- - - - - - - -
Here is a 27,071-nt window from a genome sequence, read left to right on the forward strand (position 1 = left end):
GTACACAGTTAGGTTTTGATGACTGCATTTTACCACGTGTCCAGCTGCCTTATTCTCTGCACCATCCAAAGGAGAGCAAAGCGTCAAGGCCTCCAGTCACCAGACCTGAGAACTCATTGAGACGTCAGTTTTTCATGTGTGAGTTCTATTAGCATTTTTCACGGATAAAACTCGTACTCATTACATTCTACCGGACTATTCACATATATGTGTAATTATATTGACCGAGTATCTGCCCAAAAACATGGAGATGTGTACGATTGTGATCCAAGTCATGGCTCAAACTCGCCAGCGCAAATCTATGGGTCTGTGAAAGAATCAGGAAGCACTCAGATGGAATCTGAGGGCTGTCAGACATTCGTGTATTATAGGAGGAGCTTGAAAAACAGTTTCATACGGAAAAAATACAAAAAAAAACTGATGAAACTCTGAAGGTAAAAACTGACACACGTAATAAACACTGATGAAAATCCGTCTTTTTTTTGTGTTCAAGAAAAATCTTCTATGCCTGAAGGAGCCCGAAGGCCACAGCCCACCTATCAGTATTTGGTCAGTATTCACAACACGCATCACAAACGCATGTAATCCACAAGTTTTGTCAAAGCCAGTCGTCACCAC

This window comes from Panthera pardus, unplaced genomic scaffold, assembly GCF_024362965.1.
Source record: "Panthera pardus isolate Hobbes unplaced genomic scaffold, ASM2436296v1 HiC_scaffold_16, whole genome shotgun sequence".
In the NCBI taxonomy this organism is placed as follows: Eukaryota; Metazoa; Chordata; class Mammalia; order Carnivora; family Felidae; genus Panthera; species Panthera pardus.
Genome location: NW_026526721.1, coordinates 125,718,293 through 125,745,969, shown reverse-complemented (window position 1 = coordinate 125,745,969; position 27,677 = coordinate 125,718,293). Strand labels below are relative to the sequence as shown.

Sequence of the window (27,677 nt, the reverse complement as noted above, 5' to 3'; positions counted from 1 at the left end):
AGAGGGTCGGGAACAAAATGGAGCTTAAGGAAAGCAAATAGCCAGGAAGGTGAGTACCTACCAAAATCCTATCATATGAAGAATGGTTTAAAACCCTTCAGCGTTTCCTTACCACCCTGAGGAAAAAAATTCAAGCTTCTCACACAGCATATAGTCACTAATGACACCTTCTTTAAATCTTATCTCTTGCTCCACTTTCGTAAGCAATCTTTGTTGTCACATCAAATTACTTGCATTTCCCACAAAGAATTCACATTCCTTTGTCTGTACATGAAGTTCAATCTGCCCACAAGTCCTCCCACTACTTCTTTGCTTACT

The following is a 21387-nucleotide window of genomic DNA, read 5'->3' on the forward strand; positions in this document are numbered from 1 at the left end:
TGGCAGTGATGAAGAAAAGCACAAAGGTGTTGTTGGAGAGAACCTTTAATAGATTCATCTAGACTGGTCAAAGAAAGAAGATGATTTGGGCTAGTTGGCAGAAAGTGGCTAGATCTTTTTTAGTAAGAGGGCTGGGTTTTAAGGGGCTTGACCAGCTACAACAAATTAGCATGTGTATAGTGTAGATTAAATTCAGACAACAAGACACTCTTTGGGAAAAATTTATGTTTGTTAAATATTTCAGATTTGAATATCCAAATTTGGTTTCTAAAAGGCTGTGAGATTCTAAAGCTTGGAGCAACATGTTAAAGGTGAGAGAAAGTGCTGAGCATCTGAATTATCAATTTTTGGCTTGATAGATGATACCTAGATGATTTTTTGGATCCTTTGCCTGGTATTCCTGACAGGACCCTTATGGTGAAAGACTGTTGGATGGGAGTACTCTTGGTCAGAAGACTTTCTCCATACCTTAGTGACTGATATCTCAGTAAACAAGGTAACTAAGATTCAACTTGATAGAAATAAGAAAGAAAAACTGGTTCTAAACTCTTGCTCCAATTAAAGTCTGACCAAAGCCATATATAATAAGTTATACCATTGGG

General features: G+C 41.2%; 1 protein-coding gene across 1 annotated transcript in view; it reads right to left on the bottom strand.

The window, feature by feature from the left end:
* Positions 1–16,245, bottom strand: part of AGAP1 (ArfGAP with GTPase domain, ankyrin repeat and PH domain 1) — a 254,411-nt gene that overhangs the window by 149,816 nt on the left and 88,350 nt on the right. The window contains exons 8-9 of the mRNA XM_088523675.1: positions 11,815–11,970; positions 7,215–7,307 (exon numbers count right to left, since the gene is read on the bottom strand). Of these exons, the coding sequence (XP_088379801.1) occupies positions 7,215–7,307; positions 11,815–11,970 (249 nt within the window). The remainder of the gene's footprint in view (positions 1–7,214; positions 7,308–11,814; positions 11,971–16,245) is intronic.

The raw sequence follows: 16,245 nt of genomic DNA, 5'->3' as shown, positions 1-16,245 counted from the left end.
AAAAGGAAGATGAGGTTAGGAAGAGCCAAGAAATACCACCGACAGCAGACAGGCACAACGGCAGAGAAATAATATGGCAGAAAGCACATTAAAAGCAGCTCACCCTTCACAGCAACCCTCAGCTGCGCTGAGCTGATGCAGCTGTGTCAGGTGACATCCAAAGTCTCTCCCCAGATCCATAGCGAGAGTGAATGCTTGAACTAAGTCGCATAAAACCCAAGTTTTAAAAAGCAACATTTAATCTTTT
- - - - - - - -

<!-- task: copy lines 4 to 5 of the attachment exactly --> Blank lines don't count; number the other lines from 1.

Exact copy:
Source record: "Panthera pardus isolate Hobbes unplaced genomic scaffold, ASM2436296v1 HiC_scaffold_16, whole genome shotgun sequence".
In the NCBI taxonomy this organism is placed as follows: Eukaryota; Metazoa; Chordata; class Mammalia; order Carnivora; family Felidae; genus Panthera; species Panthera pardus.